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Izumibashi Bridge in the Rain

Izumibashi Bridge in the Rain
by Shotei Takahashi (1871-1945) Hiroaki

The artworks displayed on JAODB are not for sale.

Artist: Shotei Takahashi (1871-1945) Hiroaki 松亭高橋、弘明
Title: Izumibashi Bridge in the Rain
Series: 
Date 1st edition?1920 (in the decade of)
Publisher 1st edition?Watanabe Shozaburo 渡辺
Publisher (this edition)?Watanabe 渡辺
Medium (1st edition): Woodblock
Medium (this edition): Woodblock
Format (1st edition): Mitsugiri
Format (this edition): Mitsugiri
DB artwork code: 38686
Notes (1st edition)?Artist Takahashi Shotei
Title Rain on Izumibashi Bridge
Medium Original Japanese Woodblock Print
Edition First
Date C. 1925
Publisher Watanabe Shozaburo
Reference No The New Wave, Pl. 86
Item M16 at Shotei.com
Size 6 -3/4 x 15 "
Notes (this edition)?The following information was taken from the original web listing of this artwork. Often written by non-experts, there may be inaccuracies:

Wednesday, 18 October 2006

Japanese woodblock print Izumi Bridge by Shotei (Hiroaki). Single-owner sale, from the same G.I.’s estate as last week, an impressive collection of Watanabe tourist prints. Stored in his trunk in their original tissue wrapping, they are all pre-war, guaranteed, and in fresh, uncreased condition. Thanks to Marc Kahn for his website www.shotei.com. Last of the Shotei/Hiroaki prints. Night Shower at Izumi Bridge. M-16, W-36 #215. Very good impression, fine color and condition. The Cadillac (he means Lexus) of the series. 7” x 15 3/8”. Published by Watanabe in the 1930s.

Artist Bio: Takahashi Shotei was born in Tokyo with the given name of Takahashi Katsutaro. At a young age he was trained in Nihon-ga , the traditional Japanese painting style by his uncle Matsumoto Fuko, and beginning around 1907 Shotei started designing for the Watanabe Color Print Company. Shotei was among the first designers to be recruited into Watanabe's stable of artists, which would later expand to include Goyo, Shinsui, Hasui, Kasamatsu, Koson and Koitsu among others. Many Watanabe prints were designed for export, primarily to North America, where the demand for all things Japanese was high in the early 20th century.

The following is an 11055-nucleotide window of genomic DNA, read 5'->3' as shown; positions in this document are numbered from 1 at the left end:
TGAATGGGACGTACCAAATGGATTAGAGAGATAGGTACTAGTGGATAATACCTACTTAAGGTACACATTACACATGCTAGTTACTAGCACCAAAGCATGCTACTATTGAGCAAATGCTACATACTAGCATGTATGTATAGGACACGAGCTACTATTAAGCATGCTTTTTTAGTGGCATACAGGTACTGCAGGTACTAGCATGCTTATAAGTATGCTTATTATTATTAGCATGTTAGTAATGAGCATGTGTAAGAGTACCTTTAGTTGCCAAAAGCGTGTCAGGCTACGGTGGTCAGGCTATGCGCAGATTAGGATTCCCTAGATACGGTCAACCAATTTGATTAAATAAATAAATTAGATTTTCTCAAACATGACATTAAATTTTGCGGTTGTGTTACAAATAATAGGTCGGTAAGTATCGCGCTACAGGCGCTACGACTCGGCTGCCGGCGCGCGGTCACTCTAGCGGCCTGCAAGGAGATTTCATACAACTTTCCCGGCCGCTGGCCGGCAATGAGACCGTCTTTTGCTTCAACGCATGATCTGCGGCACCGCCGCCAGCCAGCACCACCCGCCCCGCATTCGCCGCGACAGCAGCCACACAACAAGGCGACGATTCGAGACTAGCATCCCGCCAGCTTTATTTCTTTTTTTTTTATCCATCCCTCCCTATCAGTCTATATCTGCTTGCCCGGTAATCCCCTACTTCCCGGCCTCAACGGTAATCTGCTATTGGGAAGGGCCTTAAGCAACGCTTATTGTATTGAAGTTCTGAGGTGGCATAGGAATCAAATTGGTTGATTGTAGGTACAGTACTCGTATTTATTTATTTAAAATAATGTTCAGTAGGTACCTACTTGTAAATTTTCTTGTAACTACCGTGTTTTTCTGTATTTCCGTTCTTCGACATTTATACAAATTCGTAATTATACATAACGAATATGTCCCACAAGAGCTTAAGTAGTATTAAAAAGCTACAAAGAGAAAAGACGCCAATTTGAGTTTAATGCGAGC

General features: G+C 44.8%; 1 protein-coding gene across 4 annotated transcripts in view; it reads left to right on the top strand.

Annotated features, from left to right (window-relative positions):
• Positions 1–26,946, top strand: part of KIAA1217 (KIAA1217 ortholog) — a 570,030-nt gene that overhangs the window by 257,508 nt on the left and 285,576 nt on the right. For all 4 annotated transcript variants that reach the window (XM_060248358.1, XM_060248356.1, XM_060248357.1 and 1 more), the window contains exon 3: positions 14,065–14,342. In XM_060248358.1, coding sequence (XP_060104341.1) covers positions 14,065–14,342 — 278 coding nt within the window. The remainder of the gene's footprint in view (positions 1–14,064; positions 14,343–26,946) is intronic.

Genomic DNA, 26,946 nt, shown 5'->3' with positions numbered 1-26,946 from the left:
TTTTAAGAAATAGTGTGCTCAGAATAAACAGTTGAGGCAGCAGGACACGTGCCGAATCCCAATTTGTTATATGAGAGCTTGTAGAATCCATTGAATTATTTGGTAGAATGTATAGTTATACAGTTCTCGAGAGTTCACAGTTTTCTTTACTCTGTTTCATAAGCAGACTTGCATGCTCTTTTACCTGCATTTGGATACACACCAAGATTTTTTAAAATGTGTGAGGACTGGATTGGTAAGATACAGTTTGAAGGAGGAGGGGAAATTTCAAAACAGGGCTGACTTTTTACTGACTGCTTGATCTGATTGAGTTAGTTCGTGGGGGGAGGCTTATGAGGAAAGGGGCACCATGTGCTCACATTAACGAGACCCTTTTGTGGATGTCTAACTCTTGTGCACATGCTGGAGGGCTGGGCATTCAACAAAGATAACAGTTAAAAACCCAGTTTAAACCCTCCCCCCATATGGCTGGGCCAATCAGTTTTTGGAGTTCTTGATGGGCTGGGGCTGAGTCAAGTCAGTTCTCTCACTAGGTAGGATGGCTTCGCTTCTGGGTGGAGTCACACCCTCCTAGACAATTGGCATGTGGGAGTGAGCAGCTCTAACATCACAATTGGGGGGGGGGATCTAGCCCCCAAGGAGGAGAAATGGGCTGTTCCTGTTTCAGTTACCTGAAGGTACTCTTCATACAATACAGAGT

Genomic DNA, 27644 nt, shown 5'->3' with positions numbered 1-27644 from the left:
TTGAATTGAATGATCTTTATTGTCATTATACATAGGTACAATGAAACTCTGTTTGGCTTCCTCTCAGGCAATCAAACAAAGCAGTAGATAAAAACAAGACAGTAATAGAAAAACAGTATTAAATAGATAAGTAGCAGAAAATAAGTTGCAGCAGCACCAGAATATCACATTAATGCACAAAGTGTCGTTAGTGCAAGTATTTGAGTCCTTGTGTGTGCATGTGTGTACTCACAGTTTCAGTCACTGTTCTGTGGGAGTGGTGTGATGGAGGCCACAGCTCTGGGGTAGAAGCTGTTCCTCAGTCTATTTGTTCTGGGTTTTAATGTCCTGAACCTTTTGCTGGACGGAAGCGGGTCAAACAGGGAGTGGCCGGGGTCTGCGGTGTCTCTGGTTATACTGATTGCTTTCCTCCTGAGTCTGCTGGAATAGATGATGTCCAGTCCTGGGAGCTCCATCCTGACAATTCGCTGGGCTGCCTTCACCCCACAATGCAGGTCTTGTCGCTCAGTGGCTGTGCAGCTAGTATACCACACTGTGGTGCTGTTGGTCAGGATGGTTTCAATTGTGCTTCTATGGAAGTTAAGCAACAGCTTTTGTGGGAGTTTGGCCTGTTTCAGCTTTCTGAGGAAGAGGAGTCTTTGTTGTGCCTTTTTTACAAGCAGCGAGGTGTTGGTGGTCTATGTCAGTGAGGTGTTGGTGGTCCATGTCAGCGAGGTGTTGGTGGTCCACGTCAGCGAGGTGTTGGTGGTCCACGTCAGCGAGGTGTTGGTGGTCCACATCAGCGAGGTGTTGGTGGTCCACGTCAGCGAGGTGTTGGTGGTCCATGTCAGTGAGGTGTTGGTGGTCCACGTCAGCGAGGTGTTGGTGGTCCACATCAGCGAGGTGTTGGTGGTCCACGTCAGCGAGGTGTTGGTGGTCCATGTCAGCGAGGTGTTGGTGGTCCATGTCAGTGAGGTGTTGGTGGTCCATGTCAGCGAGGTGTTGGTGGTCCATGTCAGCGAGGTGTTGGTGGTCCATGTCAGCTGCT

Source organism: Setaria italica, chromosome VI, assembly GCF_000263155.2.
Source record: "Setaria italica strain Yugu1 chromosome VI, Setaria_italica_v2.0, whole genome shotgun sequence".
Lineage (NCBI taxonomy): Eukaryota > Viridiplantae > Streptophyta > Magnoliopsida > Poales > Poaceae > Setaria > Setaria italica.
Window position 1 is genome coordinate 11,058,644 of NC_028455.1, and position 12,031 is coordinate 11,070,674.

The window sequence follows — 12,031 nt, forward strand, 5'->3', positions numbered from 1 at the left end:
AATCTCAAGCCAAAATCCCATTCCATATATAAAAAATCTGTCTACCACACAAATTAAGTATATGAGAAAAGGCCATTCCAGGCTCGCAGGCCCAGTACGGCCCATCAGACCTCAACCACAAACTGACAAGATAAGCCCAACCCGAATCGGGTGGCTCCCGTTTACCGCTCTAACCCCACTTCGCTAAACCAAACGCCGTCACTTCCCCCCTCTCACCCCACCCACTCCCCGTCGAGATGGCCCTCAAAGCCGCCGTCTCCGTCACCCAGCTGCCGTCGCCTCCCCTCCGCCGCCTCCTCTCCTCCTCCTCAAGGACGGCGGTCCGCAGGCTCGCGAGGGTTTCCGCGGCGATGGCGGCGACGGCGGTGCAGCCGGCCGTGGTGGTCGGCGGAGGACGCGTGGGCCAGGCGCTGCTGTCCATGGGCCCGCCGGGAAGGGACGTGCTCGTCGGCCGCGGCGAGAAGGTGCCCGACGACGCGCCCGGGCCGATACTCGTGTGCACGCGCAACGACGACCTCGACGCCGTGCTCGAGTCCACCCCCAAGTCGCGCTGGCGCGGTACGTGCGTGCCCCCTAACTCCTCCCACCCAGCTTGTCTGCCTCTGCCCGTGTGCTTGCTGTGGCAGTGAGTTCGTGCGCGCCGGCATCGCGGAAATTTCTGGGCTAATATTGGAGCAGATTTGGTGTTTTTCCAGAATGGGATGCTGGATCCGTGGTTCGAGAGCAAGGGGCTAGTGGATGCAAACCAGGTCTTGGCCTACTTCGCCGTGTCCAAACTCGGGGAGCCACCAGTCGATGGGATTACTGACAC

By 1923 Shotei had produced nearly 500 designs for Watanabe, when Tokyo was hit by the Great Kanto earthquake -- the worst recorded natural catastrophe in the history of Japan. The fires ignited by the earthquake raged for three days, and Watanabe's print shop and all the woodblocks created by Shotei and the other early shin hanga artists, were destroyed.

After the earthquake Shotei created another 250 prints mostly depicting scenic Japanese landscapes in the shin hanga style he had helped to define. He continued to work for Watanabe, but also worked with the publishers Fusui Gabo and Shobido Tanaka, where he had more control over the finished print than was possible with Watanabe.

Shotei used a variety of names, signatures and seals during his lifetime. From 1907 until 1922 he used the name Shotei, and after 1922 Hiroaki and Komei.

The artworks displayed on JAODB are not for sale.

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Site copyright: Dr Ross F. Walker. Copyright of the displayed artwork: the original owner. The information contained on this website is provided as an educational resource to scholars and collectors of Japanese art. JAODB would like to thank the caretakers of these art items for their contribution to this database. The items displayed here are not being offered for sale. Unless otherwise indicated the displayed item is not in the ownership of JAODB or Ross Walker.